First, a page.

|David Alan Anderson, Kim Staunton, and Edgar Sanchez|
Photo by Tim Fuller
Click here for more information on this production that runs through February 28th.
"...It’s 1957. Fifty-three year-old garbage collector Troy Maxson (David Alan Anderson) has always had...aspirations of playing ball, but, as with many unfulfilled elements in Troy’s often self-inflicted, embattled life, it never materialized. In a powerful new Arizona Theatre Company production of August Wilson’s celebrated drama Fences at Herberger Center directed by Lou Bellamy, Troy believes he knows why, and no one can tell him any different....When Troy’s dedicated wife, Rose (Kim Staunton) asks, “Why don’t you admit you were too old to play ball?” a hole is temporarily punctured in Troy’s bubble, the one in which he continually surrounds himself. ...But with those stories and reminisces often comes anger and resentment... a play that grips from those opening moments and never lets go...with a second half where the audience is stunned into silence more than once...made all the more powerful when delivered by such an able and dedicated cast as the one ATC has assembled here...Anderson’s Troy is a genuine force of nature. You may not like him – there’s not much you can like – but you can never turn away....“The world is changing around you and you can’t even see it,” declares Rose, and that’s the center of all the problems. Not only can Troy rarely see the reality of his life, he refuses to, blocking any and all reasonable advice and believing entirely in himself and what his heart tells him is right, but when those beliefs come from a source so ill-informed, what his says, the decisions he makes and the actions he takes will always be wrong, and it’s not just Troy but everyone around him that becomes affected. ...I’m betting you won’t see a better and more convincing ensemble in a valley production this year as you will in ATC’s Fences..." -David Appleford, Valley Screen and Stage (click here to read the complete review)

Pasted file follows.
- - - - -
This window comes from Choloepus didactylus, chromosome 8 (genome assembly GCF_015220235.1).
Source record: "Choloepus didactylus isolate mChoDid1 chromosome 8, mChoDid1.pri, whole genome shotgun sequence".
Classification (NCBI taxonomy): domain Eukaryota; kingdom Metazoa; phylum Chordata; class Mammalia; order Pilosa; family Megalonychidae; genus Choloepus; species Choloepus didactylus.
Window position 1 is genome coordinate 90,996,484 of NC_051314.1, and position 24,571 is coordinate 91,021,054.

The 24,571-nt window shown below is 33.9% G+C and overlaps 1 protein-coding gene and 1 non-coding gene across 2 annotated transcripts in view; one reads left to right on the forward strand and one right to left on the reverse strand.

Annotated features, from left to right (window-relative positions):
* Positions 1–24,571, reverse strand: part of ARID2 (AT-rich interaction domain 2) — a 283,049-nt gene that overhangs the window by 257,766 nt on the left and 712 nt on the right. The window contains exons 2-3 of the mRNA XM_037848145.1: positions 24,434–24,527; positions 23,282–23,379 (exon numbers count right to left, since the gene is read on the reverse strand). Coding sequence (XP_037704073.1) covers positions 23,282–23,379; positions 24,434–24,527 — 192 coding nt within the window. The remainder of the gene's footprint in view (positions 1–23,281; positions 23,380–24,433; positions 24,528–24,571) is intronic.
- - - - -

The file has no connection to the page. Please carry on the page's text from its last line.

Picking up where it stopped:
"August Wilson's Fences, part of his 10-play cycle on African-American life in the 20th century, won the 1987 Pulitzer Prize for Drama and the Tony Award that year for Best Play. It is a stellar achievement in playwriting and Arizona Theatre Company presents an equally stellar production, with an incredible cast, sublime creative elements, and spot-on direction. It is simply not to be missed....one of the best nights I've had in the theatre in a very long time. Fences is set in the late 1950s in Pittsburgh where garbage man Troy Maxson appears to finally have everything in his life in order. He has a loving, caring wife, Rose, and a steady job, plus a house that is his own. But everything isn't as solid as it seems. The impact of shattered hopes and dreams and the resentment those things can bring plus a heavy dose of betrayal are right around the corner. ..Wilson's exceptional, evocative, and thought-provoking drama. ..Wilson created characters and situations that anyone who has ever experienced some form of dysfunctional family dynamics can identify with, regardless of race. ...The ATC cast couldn't be better. As Troy, David Alan Anderson is giving a fearless, fearsome, and powerful portrayal, with as many nuances as the character has. ..Kim Staunton's Rose is steadfast and warm. ..superb portrayal of a woman with a fierce sense of herself and sheer will and determination. ...James T. Alfred is Lyons, Troy's eldest son from his first marriage, and Edgar Sanchez is Cory. Both have a natural style in their line delivery and in ensuring that the changes their characters go through as the events of the play unfold are realistic...Terry Bellamy is exceptional as Troy's brother Gabriel, who suffered a brain injury in World War II and actually believes that he's the Angel Gabriel. Gabriel is the heart of the play and Bellamy's portrayal is heartbreaking, with his final scene a moment of pure beauty...Director Lou Bellamy does an exceptional job in ensuring the pressures and problems that the characters face are portrayed realistically. ..The creative elements are extraordinary, with Vicki Smith's set design realistically portraying the back porch and entire two-story facade of Troy and Rose's house...With an anti-hero at its center, the beauty of Fences, and this production, is that it never attempts to make you truly like the character of Troy. Yet, even though the main character is ultimately unlikable, Wilson's play shows how compassion, acceptance, forgiveness, the realization of lost hopes and dreams, and the loving bond of family can ultimately become a celebration of life. This production of this American classic is captivating, engaging and first rate." -Gil Benbrook, Talkin' Broadway (click here to read the complete review)